(Collected from postings on Pediheart several years ago)
Overall, use of catheters and external phantoms cause large errors due to (i) inaccurate measurement, (ii) foreshortening, (iii)distortion of reference object and (iv) displacement of object of interest from isocenter (as high as 28% error in measurement of PA size).
Marker pigtail with 1 cm markers
Marker wires (expensive)
Cut piece of the markers in the pigtail - attached to patients chest
(granted, there is a "small error" ~5%, caused by magnification from Xray divergence.
AJC 2000;86(3):313-8. Compared 5 Fr pigtail or 1 cm marker catheters, Body surface markers and 1x1 cm radio-opaque grids. Most accurate method was using catheter with markers.
NIH catheter (oven Dacron) with 1 cm marker at the tip (called Cardiomarker). No balloon, therefore, internal lumen is larger than a balloon catheter of same caliber. Allows for good angiograms, good steerability and torque. The marker tip is very accurate.
Calibration ball - avoids parallax and foreshortening errors.
2-cm sphere in a pole is set to transducer height. Cine the ball (1 fps), placed on the table above patient's head and table is brought down to make the ball - isocenter in the field. This is used for calibration. This procedure is repeated for each change of tube/table position. Difference between this method and SID/Catheter computer-derived calibration in 10-20% range. Takes a little extra work but is effective and reproducible.
Daig 4Fr or 5Fr Pacel pacing wires with 10 mm radio-opaque tip - shaped to minimize distortion from camera angles. (If allowed by institution, you can sterilize and re-use).
FDA approved "nifty" device manufactured by "The Phantom Laboratory" (Greenwich, NY) consists of a 1 cm sphere mounted on a telescoping rod that can be tilted in 3 axes. There are "scaling wings" that allow direct reading of the size of the structure. Contact: Joseph Levy at Phantom Laboratory (1-800-525-1190). Ref: Marks, LA, Marangi, D. Luks, GB. Minimizing error in the angiographic estimation of pulmonary artery size. Ped Res 1990;27(4):22A.
Calibration integral to the radiology equipment/software:
1) Automatic calibration using geometry of SID (Source - Image Distance) and PID (Part-Image Distance) to calculate the magnification. This assumes that AP and Lateral cameras are isocentered i.e. structure of interest is at the intersection of the centerline of AP an Lateral beams (Not always the case). When checked randomly with known 10 mm markers, this has been within +/- 10%.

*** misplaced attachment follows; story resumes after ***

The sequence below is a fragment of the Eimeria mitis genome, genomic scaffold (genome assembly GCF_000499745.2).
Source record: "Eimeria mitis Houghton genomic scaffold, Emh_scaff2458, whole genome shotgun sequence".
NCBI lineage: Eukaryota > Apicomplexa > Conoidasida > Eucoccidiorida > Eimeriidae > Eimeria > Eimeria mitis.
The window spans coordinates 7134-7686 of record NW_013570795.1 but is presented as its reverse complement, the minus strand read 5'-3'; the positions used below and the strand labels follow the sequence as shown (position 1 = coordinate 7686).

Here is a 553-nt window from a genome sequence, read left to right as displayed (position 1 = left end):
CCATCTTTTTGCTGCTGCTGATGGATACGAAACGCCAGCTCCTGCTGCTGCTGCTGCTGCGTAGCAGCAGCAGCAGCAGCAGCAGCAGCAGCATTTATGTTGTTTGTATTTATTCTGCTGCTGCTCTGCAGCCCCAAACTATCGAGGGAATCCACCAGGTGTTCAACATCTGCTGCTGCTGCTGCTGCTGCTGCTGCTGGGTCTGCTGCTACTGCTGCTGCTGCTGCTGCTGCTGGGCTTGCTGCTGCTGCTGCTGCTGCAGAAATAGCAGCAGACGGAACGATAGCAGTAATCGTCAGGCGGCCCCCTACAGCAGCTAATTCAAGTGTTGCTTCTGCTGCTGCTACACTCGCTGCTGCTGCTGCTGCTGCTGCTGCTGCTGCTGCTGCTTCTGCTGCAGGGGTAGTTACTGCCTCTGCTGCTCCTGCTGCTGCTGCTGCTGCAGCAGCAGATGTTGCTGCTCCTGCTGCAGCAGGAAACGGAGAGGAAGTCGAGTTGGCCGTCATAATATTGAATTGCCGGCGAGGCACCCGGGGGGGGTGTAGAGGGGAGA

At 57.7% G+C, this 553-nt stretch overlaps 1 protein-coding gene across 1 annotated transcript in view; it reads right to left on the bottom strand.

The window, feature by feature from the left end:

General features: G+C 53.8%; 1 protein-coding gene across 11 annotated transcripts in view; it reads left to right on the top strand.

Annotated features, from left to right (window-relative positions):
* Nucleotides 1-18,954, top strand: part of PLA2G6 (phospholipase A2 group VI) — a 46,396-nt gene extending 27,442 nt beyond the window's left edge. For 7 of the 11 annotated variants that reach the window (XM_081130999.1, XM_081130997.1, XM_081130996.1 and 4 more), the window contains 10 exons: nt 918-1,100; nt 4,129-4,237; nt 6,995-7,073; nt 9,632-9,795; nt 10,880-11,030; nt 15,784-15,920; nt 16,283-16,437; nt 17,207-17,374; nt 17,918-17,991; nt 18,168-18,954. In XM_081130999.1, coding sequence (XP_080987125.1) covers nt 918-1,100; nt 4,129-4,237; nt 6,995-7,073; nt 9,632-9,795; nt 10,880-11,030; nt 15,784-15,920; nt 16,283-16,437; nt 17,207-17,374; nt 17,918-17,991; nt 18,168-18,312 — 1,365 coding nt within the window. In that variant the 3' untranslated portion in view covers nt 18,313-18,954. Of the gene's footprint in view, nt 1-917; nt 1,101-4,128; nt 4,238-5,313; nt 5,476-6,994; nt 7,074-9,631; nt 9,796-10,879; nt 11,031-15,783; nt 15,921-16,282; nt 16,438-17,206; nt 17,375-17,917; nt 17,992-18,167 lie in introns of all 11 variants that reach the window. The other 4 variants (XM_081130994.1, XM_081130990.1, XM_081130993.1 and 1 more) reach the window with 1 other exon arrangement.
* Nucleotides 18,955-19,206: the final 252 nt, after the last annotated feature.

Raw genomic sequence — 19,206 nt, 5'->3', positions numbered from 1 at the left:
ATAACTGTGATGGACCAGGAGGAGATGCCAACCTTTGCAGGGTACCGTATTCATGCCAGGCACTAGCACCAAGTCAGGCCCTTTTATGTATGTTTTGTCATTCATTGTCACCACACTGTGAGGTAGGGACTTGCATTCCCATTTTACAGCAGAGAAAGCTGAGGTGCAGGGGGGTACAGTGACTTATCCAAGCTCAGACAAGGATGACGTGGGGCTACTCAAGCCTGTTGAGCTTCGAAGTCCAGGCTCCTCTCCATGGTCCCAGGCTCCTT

2) The system transfers SID and FOV (Field of View) together with some other data to hemodynamic data logging system - instantly via ethernet. For each FOV, we have once calibrated the system to calculate the magnification factor for objects located at the isocenter fo the system. During the examination, one should measure the structure of interest and type that number in the "Diameter Panel" of data logging system. Later this measurement can be retrieved for comparison, etc. This method is accurate enough for on time decisions on interventional procedures. Faster than using radio-opaque markers. Assumption: the object of interest is in isocenter.
3) Siemens "Dot Cal" system: Markers are placed 6 cm apart on the image intensifiers (AP and Lateral). Place the patient in isocenter and "zero" the system to this reference point. Throughout the case, the computer keeps track of the distance from isocenter to the image intensifier, calculating the magnification on the screen. Measurements are accurate to within 5% in all 3 magnifications (9", 6" & 4") when compared with steel ball. (Warning: With Siemens Dot Cal system, once the image leavess their "HiCor" computer, this method can not be used. But, you can do it after reloading the data back into HiCor computer and do it. So, need to get all the information before deleting the file.